A new era for the Etchells class
Published on July 23rd, 2014
In 1965, Yachting Magazine launched a competition to select a new three man Olympic keelboat. E. W. “Skip” Etchells, a boat designer, builder and sailor, produced an entry that outperformed the field, but was passed over in favor of the Soling, which went on to be used in the Olympics from 1972 until 2000.
Despite the early failure, this new boat by Skip would soon attract a following that remains strong today, attracting 95 teams from 12 countries at the 2014 Etchells World Championship in Newport, RI.
A British contingent is seeking to continue the momentum, and have launched what they consider to be a new era for the Etchells class. Robert Holmes explains…
A winter of development work with some of the world’s top sailors has resulted in significant improvements to the latest Etchells keelboats built by David Heritage Racing Yachts in Cowes, UK. “What we’ve done here represents the biggest changes in the class over the past 20 years,” says Andrew ‘Dog’ Palfrey, a double Etchells world champion, Star class Olympian for Australia and veteran of two America’s Cup campaigns.
David Heritage and Palfrey led the project, which included input from another former world champion and Olympian, Stuart Childerley, as well as top international sailors David Bedford, Graham Bailey, Andy Beadsworth and Graham Sunderland. The process started using an existing boat to trial changes to the deck gear and layout. “We all went sailing a lot through those cold and dark winter months and refined the changes to the boat until it was perfect,” says Palfrey.
One of the biggest changes is a mast ram system to replace the low-tech system of mast chocks that was previously ubiquitous in the class. The new system gives an infinite level of control at any time, with adjustments easily made while the crew is hiking. It allows an instant change to the mainsail shape without the crew having to stop hiking.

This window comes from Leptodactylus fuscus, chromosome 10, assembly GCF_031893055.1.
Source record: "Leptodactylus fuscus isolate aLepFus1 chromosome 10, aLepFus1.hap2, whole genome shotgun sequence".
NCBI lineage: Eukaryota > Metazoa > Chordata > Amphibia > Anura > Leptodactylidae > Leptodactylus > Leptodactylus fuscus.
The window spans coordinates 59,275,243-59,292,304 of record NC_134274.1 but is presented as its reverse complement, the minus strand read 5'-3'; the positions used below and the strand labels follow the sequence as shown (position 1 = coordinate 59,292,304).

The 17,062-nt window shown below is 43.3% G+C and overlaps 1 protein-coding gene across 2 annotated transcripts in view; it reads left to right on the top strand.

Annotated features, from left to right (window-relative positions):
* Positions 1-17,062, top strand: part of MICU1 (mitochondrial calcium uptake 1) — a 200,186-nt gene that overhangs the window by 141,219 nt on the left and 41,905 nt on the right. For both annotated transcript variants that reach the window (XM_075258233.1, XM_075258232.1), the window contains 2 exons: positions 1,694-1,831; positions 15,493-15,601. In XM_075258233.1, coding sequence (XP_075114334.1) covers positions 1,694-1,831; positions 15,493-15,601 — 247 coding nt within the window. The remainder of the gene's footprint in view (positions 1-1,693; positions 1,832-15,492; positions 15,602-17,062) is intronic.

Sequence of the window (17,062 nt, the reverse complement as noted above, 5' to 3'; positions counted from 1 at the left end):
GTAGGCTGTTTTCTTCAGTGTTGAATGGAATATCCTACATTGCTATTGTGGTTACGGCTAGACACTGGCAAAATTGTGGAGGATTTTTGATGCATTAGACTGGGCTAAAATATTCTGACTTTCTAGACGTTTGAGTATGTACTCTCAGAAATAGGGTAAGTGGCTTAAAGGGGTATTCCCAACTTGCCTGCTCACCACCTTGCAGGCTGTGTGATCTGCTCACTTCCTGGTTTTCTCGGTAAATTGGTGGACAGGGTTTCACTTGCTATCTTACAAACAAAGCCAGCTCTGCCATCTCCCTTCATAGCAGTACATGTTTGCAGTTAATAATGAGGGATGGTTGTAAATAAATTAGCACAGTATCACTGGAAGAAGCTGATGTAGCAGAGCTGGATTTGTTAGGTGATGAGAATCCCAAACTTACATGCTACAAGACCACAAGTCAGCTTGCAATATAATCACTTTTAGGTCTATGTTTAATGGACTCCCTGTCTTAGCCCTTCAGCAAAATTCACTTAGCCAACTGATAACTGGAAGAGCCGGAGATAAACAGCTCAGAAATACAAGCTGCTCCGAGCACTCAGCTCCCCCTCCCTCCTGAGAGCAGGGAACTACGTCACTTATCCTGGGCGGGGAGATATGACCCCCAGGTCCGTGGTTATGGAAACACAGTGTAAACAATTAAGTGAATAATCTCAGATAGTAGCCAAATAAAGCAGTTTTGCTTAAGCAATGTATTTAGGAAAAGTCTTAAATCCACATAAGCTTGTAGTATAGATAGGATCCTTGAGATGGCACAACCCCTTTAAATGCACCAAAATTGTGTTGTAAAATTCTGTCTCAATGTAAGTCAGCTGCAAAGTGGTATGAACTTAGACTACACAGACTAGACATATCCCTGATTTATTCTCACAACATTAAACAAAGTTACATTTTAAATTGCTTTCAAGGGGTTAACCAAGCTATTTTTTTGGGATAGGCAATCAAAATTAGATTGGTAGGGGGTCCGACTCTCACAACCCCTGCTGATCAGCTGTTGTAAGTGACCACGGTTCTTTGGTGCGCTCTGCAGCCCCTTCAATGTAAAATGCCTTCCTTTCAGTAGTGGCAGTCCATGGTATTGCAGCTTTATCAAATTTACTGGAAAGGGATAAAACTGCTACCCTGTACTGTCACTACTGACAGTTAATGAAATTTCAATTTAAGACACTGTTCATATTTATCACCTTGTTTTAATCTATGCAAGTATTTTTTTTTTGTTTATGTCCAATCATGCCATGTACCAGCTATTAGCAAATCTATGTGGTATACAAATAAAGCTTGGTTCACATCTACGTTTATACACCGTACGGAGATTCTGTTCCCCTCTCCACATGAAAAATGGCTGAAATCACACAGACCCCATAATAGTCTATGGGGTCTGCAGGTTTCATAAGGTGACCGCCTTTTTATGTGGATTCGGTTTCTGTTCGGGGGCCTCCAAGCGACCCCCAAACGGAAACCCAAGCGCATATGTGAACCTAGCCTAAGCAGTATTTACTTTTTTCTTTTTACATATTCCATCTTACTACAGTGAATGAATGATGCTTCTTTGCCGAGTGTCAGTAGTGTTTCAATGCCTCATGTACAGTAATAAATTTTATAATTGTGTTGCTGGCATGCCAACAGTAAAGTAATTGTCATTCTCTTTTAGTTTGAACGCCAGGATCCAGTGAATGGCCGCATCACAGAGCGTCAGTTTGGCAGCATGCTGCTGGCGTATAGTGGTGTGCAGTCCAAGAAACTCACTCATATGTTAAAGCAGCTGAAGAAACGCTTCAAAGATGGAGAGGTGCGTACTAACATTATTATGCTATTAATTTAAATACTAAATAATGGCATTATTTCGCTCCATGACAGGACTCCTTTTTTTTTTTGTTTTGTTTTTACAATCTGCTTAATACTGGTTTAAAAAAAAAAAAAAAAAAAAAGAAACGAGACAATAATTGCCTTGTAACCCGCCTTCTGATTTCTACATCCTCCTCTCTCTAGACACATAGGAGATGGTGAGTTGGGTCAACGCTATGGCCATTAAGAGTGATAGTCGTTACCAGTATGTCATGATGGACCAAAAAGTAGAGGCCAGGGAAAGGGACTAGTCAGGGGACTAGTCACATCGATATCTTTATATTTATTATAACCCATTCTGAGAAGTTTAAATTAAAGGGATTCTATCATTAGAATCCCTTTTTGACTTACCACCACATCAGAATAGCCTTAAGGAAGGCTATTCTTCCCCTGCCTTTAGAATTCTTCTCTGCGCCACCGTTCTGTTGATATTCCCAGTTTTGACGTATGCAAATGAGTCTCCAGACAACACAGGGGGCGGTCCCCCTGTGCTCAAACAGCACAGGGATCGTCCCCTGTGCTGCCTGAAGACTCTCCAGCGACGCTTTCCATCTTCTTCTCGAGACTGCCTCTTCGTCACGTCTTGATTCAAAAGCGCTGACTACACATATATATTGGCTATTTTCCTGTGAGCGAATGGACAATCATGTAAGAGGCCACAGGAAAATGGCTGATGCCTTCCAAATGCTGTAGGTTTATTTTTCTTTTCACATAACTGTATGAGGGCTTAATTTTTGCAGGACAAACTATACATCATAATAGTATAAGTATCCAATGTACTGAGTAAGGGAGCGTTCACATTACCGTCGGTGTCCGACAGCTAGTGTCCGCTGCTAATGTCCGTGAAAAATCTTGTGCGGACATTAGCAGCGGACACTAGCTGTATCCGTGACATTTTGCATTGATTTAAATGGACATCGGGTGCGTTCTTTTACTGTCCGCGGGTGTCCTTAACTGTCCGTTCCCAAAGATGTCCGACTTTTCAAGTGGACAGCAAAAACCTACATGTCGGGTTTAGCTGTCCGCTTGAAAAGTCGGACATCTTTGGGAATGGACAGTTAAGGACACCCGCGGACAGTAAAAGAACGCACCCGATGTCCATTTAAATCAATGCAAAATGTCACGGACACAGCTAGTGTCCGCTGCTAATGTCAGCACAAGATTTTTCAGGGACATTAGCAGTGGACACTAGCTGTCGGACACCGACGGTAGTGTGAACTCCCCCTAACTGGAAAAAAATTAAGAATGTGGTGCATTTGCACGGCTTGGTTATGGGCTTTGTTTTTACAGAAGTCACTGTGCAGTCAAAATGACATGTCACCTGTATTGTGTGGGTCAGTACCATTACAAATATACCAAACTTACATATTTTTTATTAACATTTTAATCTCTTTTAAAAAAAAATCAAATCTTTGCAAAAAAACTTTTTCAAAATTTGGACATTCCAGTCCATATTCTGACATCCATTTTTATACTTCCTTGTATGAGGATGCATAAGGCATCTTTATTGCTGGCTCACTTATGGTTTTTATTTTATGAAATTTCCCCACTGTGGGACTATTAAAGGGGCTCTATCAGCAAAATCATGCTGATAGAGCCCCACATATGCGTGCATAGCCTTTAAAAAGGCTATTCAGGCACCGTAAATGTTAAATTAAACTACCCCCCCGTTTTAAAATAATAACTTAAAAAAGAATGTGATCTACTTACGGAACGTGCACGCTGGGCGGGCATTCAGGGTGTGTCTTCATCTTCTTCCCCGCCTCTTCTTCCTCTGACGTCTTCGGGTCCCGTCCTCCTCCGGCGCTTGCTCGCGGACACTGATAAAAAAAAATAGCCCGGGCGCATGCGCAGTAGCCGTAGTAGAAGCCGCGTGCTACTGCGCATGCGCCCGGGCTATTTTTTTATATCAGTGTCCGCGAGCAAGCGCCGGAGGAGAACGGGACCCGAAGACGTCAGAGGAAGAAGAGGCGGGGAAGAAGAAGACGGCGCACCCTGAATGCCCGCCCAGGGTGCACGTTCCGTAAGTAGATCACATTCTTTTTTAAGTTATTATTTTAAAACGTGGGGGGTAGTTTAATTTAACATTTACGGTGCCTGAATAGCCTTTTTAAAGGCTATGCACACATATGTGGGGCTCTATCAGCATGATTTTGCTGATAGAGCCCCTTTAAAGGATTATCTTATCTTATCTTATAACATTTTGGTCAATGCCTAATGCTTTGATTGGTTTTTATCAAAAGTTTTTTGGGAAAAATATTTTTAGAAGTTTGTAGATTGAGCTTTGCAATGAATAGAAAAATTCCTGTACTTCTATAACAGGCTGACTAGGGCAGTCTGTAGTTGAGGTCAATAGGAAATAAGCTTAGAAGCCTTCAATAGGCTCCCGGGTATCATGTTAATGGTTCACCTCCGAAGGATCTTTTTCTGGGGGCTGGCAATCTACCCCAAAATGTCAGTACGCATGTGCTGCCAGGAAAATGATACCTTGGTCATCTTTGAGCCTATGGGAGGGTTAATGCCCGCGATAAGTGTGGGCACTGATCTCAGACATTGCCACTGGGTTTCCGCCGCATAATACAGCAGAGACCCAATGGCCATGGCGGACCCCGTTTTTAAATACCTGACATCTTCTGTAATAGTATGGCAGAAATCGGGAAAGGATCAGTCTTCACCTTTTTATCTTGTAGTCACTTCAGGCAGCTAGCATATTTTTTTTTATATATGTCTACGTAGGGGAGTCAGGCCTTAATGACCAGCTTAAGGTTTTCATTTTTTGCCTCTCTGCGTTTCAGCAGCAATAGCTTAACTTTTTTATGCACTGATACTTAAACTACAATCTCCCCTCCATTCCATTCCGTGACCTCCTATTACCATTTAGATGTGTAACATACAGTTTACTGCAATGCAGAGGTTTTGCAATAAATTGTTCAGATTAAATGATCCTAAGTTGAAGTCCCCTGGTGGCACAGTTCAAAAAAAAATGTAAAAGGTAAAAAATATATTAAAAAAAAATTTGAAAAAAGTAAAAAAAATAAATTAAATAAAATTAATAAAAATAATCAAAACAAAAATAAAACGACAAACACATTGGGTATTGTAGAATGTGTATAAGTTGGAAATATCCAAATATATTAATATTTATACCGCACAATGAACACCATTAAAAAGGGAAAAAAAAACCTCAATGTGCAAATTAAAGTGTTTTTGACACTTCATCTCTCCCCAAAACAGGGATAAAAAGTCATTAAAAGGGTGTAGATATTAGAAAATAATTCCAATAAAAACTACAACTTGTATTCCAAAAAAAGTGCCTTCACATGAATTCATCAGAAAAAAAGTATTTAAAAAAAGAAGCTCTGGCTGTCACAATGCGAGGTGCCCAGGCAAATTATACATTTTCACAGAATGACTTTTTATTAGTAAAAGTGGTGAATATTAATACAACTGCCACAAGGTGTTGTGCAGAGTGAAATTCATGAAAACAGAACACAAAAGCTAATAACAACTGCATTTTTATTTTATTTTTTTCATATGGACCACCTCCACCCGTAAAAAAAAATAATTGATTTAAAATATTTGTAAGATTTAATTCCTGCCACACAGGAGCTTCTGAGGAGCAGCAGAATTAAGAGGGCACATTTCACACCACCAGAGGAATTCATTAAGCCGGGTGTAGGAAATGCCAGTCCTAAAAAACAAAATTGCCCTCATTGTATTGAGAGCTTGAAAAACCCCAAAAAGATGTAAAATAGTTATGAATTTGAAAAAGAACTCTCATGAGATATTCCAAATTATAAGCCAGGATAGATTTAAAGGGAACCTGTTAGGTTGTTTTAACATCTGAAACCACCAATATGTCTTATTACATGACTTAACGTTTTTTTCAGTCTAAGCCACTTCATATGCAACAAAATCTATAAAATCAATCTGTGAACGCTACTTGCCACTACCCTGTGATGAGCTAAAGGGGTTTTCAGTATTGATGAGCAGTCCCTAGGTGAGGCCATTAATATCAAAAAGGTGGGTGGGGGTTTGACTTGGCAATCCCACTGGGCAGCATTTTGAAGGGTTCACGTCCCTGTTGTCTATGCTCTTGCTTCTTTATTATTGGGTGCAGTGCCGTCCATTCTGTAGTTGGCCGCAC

Another important change is the addition of athwartships tracks for the jib cars that provide fine control of the sail’s angle of attack.
Benefits to existing boats
These deck gear modifications can be retrofitted to existing boats. The mast ram system, for instance, costs less than a new jib, but will last the life of the boat and contributes to a big gain in extracting maximum speed from the boat and making the it simpler and easier to sail well. Other detailed changes that can also be incorporated on existing boats include rope jib halyards with soft shackles and a wider and stiffer tiller.
The latest boats built by Heritage also have a new deck moulding with the main traveller recessed, which reduces friction as the control line has to pass through fewer right angled corners, making it far easier for the crew to move the traveller even in strong airs. In addition, the new position of the jib sheet allows the bowman to hike without twisting his body. There’s also an option for recessing spinnaker lines and control line cleats.
At the same time as optimising the deck layout, the team also worked with designer Hugh Welbourn to optimise the foils. While Heritage built Etchells have always been renowned for downwind speed, the keel entry is now marginally wider to give a bit more bite upwind. The new skeg is thinner, with a finer entry and new moulds have been produced with finer tolerances, so the components all fit together more precisely.
Striving for perfection
Four of the new boats are already on the water, with a fifth in the moulds. All are built to an exceptionally high standard: “Every step of the way David has never skimped on aiming for perfection, allocating all the time and materials needed to produce the best result possible,” says Palfrey. “I have never seen production boats built to such a high level in the 25 years I’ve spent in the class – the only ones comparable are those that owners spend a lot of money and time on optimising themselves. David works to the same level that you see in the Olympics or an America’s Cup campaign.”
One example of Heritage’s attention to detail is the use of a theodolite when stepping the mast. This allows the keel to be aligned with the rig to an accuracy of 2mm at the hounds, almost 9 metres above the deck. In addition, each boat is sailed with its new owner, as part of a package aimed at producing a boat that’s fully optimised when it is handed over. The goal is to produce a boat that the new owner could take straight out and win a world championship.
These modifications will be on several of the 20 boats in the inaugural Etchells International Invitational Cup in Cowes at the end of July. Teams from 14 countries, including several past world champions, will race for the 140 year old Gertrude Cup under the auspices of the Royal Thames and Royal London Yacht Clubs.